This dissertation is accessible only to the Illinois State University community.

  • Off-Campus ISU Users: To download this item, click the "Off-Campus Download" button below. You will be prompted to log in with your ISU ULID and password.
  • Non-ISU Users: Contact your library to request this item through interlibrary loan.

Date of Award

11-23-2016

Document Type

Thesis and Dissertation-ISU Access Only

Degree Name

Doctor of Education (EdD)

Department

Department of Educational Administration and Foundations: Educational Administration

First Advisor

Venus Evans-Winters

Abstract

The shortage of African American leadership in business, science, law, medicine or just in public school districts can be directly linked to several factors, including a shortage of African American teachers who will enter the leadership pipeline in both urban and suburban settings. This study uses a narrative approach to explore the experiences of five (5) of the few Black women who have become superintendents in public school districts in the United States. The purpose of this study is to discern these leaders’ shared traits and to examine their formative circumstances to determine any experiences common to their upbringing. The information this study produces will be viewed through a Black feminist lens to attempt to explain how the experiences these leaders had allowed them to pursue attain and maintain the superintendencies.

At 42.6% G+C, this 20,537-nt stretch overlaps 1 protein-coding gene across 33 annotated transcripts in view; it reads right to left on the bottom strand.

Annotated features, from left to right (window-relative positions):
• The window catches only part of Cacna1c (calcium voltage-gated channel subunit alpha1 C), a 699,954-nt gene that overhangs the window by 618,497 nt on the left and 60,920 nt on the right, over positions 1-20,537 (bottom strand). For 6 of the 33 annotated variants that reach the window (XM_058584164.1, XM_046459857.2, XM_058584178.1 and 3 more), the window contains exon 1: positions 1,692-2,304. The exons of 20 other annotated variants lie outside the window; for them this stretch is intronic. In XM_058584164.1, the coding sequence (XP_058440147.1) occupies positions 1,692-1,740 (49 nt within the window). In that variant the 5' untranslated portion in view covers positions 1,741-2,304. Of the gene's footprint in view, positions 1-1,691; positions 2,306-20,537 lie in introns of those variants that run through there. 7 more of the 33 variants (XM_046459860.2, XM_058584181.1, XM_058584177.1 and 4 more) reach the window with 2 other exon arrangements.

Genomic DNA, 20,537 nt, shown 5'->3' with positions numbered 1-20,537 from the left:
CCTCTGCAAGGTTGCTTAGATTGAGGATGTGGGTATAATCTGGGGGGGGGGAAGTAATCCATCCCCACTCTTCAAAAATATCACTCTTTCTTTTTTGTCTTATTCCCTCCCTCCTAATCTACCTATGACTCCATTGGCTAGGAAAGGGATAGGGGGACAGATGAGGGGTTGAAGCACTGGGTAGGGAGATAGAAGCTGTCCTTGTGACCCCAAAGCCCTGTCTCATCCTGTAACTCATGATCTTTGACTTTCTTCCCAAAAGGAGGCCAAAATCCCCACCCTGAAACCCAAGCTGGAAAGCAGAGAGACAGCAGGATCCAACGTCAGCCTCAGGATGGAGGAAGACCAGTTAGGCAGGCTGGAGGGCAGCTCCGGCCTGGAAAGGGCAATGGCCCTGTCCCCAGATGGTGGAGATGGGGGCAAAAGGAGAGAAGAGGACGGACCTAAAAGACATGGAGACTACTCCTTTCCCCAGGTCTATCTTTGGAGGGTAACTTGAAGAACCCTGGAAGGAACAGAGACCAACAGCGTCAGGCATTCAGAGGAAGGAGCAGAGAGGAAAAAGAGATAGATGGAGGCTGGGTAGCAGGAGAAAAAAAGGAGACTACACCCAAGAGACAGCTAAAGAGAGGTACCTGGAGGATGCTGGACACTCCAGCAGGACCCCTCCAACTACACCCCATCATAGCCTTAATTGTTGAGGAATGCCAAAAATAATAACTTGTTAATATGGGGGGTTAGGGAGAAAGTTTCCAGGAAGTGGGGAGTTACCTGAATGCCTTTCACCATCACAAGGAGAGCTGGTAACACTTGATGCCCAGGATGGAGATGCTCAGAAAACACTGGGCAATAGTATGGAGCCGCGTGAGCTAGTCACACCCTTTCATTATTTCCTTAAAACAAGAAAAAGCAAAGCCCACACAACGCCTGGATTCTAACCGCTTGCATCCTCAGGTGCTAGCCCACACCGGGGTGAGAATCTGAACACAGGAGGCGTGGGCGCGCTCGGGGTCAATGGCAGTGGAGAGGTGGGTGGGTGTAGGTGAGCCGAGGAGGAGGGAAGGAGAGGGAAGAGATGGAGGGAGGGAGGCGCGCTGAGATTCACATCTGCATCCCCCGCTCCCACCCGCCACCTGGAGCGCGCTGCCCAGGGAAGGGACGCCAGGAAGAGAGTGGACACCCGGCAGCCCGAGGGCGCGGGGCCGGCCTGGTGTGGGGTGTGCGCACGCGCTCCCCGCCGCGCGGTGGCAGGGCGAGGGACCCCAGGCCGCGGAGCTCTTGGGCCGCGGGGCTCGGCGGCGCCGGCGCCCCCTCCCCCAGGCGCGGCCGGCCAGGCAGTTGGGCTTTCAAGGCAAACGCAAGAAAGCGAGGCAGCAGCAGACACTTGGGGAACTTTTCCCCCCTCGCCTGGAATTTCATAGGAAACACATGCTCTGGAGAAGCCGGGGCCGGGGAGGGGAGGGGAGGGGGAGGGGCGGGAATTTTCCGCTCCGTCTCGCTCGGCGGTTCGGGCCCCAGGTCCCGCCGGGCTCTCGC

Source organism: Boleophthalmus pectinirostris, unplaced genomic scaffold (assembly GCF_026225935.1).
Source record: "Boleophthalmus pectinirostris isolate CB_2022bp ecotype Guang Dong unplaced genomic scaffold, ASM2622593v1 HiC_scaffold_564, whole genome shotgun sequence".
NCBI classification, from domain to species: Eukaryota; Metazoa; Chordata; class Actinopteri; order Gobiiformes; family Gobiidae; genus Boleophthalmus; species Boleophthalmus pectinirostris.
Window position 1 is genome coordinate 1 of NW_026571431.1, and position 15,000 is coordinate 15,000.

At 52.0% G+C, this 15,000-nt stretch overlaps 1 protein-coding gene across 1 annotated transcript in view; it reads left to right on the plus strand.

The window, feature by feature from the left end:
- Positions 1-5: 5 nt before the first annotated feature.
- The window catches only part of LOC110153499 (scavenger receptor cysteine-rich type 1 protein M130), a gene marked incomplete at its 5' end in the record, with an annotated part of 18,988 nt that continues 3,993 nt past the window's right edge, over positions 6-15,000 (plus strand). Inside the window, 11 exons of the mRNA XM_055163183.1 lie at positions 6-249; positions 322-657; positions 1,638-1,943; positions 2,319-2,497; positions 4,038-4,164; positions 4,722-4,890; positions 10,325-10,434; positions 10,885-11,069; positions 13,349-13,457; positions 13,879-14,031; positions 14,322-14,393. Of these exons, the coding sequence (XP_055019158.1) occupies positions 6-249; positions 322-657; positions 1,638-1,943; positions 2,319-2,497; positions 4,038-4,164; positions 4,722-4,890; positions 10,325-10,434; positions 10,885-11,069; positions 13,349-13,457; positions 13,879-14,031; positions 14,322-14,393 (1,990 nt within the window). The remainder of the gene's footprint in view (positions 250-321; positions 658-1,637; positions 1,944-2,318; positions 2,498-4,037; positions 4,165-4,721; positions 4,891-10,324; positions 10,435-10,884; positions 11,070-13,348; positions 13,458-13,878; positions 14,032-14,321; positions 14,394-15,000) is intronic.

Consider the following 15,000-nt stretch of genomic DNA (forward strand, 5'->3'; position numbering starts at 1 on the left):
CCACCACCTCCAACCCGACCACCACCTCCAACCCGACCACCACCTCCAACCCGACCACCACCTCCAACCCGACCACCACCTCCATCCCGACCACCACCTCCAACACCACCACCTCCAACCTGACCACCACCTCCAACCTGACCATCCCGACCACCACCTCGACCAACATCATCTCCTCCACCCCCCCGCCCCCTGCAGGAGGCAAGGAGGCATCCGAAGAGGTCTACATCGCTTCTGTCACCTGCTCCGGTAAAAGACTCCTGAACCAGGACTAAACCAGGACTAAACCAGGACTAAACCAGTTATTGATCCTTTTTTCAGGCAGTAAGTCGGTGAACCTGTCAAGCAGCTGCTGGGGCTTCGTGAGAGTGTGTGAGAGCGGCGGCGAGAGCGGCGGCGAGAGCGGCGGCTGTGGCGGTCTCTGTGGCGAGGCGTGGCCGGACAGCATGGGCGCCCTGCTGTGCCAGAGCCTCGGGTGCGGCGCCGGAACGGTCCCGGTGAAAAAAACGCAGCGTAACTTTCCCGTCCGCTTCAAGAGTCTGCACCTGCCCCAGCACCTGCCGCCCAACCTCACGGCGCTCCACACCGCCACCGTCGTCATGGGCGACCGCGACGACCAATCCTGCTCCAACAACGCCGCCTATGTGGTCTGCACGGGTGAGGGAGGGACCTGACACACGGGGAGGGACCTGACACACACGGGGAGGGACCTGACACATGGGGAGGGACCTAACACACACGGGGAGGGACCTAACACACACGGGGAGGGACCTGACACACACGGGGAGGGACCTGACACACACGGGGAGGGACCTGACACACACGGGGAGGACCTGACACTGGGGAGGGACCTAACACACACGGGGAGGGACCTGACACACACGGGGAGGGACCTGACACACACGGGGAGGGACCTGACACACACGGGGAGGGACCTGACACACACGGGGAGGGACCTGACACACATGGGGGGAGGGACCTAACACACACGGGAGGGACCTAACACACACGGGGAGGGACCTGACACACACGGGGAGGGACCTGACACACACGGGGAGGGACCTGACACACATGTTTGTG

Five Black women superintendents were interviewed and surveyed. These superintendents were chosen from both urban and suburban school districts in the Midwestern United States. Questionnaires were given to gather data concerning how they attained their superintendency and their experiences as superintendents. Qualitative data were collected both through in-person and telephone interviews. The data were analyzed to discover the barriers these women of color encountered during the process of becoming superintendent and the strategies they use to function as superintendents effectively. Five major themes emerged during this study. They are: the participants’ upbringing; motivation for becoming a superintendent; mentoring through official and unofficial mentorship; spirituality; and the intersection of race and gender.

The women were found to be resilient. They exhibited the strength necessary to conquer racial and gender barriers that had been in place throughout history. They refused to be content with achieving less than their goal of the superintendency because they were driven by their passion for attaining only the best for the children, which included caring through other mothering.

Comments

Imported from ProQuest Cox_ilstu_0092E_10877.pdf

Page Count

149

Off-Campus Download

Share

COinS